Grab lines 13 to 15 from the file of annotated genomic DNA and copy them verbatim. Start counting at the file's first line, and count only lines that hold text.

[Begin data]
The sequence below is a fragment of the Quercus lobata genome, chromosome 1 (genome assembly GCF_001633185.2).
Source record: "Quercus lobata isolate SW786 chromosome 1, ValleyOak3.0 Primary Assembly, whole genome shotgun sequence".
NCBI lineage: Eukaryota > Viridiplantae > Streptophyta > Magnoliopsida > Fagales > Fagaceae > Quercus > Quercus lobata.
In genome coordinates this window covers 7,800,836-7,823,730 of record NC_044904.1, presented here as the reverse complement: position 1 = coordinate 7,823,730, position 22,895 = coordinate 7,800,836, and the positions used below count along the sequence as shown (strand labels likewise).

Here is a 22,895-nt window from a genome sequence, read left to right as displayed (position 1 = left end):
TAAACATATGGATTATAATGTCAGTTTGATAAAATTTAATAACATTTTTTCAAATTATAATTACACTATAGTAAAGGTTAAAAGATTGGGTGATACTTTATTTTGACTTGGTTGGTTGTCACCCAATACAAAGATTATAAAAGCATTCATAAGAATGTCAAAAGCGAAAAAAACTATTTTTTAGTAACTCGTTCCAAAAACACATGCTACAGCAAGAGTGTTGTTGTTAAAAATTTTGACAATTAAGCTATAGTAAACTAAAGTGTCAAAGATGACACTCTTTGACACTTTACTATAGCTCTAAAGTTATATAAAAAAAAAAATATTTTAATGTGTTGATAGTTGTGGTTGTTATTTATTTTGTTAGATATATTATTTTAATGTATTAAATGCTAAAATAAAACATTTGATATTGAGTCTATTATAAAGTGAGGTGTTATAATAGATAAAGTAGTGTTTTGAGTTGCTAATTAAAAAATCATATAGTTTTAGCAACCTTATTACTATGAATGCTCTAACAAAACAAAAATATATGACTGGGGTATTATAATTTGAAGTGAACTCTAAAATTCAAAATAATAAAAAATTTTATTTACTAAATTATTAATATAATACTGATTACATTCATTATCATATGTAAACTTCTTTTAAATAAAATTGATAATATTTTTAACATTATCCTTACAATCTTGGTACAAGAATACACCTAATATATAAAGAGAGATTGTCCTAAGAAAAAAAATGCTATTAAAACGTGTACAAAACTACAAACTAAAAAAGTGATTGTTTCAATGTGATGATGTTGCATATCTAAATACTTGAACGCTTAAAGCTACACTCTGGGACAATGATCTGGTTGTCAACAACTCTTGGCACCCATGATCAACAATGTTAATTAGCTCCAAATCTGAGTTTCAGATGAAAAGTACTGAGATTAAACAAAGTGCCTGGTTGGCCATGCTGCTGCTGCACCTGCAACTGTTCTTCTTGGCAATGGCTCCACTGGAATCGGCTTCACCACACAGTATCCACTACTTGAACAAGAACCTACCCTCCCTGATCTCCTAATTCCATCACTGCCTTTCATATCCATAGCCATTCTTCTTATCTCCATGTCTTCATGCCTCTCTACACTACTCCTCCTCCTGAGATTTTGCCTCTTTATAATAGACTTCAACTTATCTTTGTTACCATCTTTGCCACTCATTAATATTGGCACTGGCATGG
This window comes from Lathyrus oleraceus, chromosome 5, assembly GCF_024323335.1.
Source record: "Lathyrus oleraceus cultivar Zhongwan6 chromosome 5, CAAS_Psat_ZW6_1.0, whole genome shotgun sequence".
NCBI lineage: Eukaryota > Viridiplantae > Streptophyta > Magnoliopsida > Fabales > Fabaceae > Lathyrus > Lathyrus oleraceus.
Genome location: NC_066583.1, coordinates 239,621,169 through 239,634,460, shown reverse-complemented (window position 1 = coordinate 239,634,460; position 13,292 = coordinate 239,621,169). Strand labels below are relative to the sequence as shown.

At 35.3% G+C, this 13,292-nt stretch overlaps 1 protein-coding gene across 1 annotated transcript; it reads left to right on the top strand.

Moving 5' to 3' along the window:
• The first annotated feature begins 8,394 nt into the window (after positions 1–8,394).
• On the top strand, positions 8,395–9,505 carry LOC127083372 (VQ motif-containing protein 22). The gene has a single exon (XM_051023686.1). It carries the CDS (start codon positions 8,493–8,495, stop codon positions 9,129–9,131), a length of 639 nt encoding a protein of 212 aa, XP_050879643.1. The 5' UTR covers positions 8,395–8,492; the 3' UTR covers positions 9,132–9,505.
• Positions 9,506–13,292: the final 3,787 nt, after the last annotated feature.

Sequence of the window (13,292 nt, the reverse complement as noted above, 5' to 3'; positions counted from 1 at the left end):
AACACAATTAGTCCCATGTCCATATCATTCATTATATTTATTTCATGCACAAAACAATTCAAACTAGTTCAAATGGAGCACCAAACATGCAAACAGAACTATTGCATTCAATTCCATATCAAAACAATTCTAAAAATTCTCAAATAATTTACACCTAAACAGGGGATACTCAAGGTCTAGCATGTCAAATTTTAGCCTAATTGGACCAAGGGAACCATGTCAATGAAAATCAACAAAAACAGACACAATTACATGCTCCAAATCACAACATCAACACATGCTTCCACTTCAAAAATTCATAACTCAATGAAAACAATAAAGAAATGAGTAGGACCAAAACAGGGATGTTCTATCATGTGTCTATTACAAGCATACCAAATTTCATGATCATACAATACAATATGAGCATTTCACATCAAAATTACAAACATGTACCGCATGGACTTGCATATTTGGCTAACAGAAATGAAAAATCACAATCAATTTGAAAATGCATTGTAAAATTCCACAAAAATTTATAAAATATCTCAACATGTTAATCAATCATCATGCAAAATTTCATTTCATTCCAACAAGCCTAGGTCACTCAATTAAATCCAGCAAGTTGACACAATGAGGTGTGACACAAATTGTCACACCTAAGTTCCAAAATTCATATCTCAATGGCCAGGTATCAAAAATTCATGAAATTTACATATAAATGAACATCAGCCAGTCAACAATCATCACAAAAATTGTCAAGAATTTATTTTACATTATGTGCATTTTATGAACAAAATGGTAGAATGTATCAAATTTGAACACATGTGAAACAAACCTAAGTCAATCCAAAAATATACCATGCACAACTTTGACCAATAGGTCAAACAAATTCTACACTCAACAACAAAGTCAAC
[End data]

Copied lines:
• The first annotated feature begins 8,394 nt into the window (after positions 1–8,394).
• On the top strand, positions 8,395–9,505 carry LOC127083372 (VQ motif-containing protein 22). The gene has a single exon (XM_051023686.1). It carries the CDS (start codon positions 8,493–8,495, stop codon positions 9,129–9,131), a length of 639 nt encoding a protein of 212 aa, XP_050879643.1. The 5' UTR covers positions 8,395–8,492; the 3' UTR covers positions 9,132–9,505.
• Positions 9,506–13,292: the final 3,787 nt, after the last annotated feature.